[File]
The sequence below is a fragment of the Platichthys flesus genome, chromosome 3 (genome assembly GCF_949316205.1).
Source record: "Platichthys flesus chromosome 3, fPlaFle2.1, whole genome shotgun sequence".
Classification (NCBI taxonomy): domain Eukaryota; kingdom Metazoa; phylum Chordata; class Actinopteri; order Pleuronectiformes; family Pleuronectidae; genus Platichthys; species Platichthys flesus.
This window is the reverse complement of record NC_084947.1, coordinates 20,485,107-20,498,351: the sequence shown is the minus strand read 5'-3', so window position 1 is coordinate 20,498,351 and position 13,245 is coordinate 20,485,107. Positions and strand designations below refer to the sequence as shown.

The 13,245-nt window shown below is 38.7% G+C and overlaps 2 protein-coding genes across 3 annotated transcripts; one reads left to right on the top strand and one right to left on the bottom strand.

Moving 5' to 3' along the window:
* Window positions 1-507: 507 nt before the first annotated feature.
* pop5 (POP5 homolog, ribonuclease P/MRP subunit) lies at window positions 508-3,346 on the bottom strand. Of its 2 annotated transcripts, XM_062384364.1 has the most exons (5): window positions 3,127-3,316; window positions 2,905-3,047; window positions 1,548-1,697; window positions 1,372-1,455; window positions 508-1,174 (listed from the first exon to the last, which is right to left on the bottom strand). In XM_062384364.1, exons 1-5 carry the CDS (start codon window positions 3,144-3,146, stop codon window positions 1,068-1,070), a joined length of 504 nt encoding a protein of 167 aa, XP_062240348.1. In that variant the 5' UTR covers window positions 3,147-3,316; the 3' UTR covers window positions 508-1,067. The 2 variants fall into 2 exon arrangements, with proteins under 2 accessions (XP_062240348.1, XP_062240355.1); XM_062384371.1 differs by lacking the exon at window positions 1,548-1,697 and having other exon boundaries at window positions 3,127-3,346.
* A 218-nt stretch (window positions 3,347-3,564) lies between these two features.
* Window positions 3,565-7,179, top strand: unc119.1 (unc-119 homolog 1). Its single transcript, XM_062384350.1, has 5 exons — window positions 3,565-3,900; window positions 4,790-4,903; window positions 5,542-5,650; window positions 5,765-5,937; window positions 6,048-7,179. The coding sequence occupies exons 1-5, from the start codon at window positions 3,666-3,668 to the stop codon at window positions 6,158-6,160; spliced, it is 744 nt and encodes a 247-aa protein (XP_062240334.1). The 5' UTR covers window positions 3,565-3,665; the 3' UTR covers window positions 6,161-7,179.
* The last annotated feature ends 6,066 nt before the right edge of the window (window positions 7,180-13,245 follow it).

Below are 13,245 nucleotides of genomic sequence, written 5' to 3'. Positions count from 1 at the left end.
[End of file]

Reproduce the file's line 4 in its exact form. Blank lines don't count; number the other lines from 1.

This window is the reverse complement of record NC_084947.1, coordinates 20,485,107-20,498,351: the sequence shown is the minus strand read 5'-3', so window position 1 is coordinate 20,498,351 and position 13,245 is coordinate 20,485,107. Positions and strand designations below refer to the sequence as shown.